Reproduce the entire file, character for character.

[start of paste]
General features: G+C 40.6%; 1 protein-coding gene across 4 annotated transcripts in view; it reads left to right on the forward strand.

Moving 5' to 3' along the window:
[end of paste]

General features: G+C 40.6%; 1 protein-coding gene across 4 annotated transcripts in view; it reads left to right on the forward strand.

Moving 5' to 3' along the window: